Comparison And Contrast Of Mesopotamia And The Indus Valley

1508 words - 6 pages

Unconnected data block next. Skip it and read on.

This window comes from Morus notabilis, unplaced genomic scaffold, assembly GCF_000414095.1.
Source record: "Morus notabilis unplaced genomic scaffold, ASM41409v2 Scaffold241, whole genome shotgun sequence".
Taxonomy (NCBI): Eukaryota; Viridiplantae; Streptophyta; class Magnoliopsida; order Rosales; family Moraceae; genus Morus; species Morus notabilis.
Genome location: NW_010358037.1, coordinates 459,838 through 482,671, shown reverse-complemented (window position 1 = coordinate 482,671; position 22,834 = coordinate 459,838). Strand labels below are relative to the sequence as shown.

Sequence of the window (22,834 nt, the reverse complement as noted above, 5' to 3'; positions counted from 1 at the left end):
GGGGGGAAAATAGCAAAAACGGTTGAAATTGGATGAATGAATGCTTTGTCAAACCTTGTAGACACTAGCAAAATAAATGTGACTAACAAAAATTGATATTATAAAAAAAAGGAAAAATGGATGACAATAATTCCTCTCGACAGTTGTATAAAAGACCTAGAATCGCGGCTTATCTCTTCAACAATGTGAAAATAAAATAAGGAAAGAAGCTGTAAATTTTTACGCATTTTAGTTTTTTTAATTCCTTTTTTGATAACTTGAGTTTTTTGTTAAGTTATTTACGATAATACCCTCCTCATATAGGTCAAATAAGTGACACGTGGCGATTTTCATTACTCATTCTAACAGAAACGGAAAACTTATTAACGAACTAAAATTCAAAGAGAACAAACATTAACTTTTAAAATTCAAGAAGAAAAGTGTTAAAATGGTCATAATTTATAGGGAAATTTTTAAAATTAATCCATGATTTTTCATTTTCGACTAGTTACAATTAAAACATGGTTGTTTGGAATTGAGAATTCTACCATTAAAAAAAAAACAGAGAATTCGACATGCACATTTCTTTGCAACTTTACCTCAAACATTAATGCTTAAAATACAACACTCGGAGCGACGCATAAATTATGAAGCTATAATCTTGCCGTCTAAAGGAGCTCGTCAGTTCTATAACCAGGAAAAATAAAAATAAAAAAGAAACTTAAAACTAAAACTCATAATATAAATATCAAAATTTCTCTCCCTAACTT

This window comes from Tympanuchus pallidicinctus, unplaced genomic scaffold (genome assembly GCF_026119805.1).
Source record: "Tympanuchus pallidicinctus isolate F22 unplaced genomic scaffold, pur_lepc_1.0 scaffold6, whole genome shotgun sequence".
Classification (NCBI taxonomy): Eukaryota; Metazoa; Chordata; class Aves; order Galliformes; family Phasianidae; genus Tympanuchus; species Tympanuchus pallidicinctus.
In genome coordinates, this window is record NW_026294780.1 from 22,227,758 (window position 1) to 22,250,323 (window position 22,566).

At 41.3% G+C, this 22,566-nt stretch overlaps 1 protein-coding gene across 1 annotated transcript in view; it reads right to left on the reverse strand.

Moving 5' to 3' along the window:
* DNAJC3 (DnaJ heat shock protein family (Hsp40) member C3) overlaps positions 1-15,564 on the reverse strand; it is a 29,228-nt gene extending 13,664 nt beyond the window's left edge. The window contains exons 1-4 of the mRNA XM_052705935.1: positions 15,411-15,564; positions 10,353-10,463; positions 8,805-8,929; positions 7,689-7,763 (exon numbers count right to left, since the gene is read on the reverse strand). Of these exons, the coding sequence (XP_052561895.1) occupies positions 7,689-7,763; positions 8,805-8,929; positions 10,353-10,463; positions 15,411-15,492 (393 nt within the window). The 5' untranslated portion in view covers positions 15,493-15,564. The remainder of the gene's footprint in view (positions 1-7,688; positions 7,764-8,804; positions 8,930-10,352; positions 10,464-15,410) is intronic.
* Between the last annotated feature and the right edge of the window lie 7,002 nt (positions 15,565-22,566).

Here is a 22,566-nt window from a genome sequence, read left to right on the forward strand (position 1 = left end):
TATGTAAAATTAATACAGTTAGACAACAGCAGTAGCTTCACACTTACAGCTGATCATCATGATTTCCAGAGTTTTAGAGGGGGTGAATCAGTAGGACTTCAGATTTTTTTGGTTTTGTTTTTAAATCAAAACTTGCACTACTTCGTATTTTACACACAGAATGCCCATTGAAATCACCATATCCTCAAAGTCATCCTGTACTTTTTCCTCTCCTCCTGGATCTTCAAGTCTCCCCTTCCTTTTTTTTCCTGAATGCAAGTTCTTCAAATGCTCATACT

Mesopotamia and the Indus Valley civilizations have long been compared throughout history and were both some of the earliest civilizations in the world. Mesopotamia, also known as, 'the land between the rivers,' was named for the triangular area between the Tigris and the Euphrates rivers. This area has been extended and now covers modern day Iraq, adding ancient Assyria and Babylonia to that land. The Indus civilization is often referred to as the Harappan civilization from the first city discovered called Harappa. The Indus civilization existed in the vast river plains of what are now Pakistan and northwestern India between the Indus and Ganges rivers from about 2800 BC to 1800 BC. Though these two territories had many things in common due to their surrounding geographies, they also differed in some fundamental ways such as economy, government, and social system.The economy of Mesopotamia was mainly agricultural, but also included wool, hair, and leather. The domestication of animals, painting of pottery, and most importantly, agriculture spread to Greece from Mesopotamia. This agriculture was being jeopardized from the progressing salinization (treating of salt) of the soil, and the weakening of the dikes. This necessitated constant watch employed by the temple and the palace. Silver was used in the Babylonian period, and it was being hoarded as treasure by the palace and the temple. There were three kinds of trade going on in Mesopotamia, one being inner city trade. The second kind was an ongoing trade between foreign cities and trading outposts. The last was the export of industrial goods to sights such as Al Mina at the mouth of the Orontes River in Syria. Items that were exported include textiles made by serfs(servant required to perform labor for his/her lord) and the importing of metal, stone, lumber, spices and perfumes.The economy of the Indus civilization was similar to Mesopotamia in that both had an agriculture based on irrigation and fertility by silt bearing floods. Cereal crops were also similar, the two main ones being wheat and barley. Trade was a large part of this civilization, but they were not as reliant on trade as Mesopotamia was. They traded with their neighbors to the West items such as metal ores for crafts. Trade may have been conducted by private merchants as there is substantiation of caravan routes. Some routes linked Northwest India with Mesopotamia, while others lined the sea route along the Persian Gulf. Part of every farmer's crop was paid into the granary. These granaries were massive for the time, and are supposedly the equivalent of a state bank or treasury. The level of grain present would have represented the level of public credit. In Mesopotamia there were state and temple grain stores, but because of the size and architectural importance of those at the Indus sights, they are believed to have a greater value.A centralized government ruled the state in Indus civilization. The regular planning of Indus...

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